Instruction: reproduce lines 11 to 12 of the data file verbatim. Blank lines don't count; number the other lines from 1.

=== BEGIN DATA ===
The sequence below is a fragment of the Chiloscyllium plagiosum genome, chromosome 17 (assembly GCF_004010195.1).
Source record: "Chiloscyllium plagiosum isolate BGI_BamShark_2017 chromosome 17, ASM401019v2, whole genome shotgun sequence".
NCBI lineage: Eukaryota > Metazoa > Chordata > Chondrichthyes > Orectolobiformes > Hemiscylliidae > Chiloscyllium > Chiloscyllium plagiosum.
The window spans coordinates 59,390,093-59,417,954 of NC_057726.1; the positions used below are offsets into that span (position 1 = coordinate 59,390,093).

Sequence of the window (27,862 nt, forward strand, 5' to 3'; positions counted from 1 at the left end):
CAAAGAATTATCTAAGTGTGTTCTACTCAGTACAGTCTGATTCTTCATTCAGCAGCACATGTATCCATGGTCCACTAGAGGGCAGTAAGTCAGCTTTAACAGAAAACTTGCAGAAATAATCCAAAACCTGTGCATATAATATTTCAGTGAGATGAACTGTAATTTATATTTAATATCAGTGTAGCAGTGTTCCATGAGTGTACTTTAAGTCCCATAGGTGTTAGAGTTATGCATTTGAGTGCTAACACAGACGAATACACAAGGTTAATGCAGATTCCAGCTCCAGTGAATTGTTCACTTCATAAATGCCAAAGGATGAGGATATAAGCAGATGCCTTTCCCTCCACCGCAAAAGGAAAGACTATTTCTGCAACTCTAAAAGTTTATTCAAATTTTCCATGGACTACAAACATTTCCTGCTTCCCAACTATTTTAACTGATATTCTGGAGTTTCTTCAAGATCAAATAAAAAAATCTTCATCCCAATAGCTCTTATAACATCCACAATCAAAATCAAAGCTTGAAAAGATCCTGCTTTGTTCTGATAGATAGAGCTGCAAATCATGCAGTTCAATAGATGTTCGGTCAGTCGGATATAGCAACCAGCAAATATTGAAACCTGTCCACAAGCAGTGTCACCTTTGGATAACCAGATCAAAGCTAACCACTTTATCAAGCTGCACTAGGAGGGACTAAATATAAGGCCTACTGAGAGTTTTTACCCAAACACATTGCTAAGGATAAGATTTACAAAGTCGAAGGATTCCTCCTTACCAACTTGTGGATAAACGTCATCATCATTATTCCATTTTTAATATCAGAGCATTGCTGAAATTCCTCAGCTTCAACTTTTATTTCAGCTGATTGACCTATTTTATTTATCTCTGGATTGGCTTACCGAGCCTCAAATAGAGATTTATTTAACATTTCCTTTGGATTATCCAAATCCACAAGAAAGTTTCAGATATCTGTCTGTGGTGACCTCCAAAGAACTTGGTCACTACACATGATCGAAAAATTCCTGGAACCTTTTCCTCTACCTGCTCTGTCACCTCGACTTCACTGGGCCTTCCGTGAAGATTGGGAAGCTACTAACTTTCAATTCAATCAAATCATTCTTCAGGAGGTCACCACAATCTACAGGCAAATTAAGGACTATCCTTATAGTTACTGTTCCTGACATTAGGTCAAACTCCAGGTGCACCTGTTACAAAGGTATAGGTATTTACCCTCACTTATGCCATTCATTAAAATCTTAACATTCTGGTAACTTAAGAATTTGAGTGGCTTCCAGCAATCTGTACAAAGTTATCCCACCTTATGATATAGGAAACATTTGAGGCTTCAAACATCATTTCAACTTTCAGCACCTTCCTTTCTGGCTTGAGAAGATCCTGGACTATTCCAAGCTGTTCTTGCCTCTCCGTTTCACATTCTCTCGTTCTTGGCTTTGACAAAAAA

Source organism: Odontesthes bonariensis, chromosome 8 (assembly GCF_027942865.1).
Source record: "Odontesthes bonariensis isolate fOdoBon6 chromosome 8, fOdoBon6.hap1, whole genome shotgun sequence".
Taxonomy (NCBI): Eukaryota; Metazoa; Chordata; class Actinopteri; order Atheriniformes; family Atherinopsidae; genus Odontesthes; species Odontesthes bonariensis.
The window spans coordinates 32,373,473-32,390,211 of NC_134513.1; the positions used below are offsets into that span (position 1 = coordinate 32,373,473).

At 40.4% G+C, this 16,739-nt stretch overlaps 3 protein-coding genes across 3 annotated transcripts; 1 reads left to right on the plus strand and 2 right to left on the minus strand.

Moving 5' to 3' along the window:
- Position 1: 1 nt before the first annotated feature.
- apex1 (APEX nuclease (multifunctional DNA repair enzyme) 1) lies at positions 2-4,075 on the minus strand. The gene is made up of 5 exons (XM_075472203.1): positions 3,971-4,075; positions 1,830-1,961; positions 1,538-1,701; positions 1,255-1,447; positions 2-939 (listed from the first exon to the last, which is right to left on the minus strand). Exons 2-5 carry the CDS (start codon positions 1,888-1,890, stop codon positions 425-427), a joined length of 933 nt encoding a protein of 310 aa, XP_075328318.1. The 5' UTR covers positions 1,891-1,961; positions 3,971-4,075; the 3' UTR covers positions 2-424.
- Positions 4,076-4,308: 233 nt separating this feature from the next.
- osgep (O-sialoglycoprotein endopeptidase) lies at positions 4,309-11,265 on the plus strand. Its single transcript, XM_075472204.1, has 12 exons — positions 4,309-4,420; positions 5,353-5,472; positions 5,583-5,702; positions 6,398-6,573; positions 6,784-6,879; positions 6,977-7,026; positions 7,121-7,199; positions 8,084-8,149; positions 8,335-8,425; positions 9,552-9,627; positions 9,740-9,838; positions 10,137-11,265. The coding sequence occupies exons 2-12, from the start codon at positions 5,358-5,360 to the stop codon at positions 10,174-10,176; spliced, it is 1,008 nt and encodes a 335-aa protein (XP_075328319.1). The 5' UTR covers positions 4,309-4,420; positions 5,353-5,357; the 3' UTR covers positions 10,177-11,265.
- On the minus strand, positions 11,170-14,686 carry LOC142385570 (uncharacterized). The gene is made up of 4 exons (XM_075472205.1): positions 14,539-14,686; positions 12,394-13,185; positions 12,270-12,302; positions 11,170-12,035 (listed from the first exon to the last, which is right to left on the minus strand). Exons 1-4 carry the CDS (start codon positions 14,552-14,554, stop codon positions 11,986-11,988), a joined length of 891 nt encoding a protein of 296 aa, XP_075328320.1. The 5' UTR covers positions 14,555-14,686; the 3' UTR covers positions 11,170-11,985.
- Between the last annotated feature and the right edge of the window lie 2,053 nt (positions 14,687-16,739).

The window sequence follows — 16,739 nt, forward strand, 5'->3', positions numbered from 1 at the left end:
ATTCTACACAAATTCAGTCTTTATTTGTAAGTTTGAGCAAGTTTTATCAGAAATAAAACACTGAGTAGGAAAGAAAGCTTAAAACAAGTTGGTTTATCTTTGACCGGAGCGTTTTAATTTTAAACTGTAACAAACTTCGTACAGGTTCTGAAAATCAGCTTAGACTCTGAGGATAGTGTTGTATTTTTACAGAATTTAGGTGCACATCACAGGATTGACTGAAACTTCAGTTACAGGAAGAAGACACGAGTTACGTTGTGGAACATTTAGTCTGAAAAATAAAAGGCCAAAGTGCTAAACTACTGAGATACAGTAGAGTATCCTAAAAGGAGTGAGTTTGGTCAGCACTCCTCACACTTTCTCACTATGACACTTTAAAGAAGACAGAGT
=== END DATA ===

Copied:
At 40.4% G+C, this 16,739-nt stretch overlaps 3 protein-coding genes across 3 annotated transcripts; 1 reads left to right on the plus strand and 2 right to left on the minus strand.

Moving 5' to 3' along the window: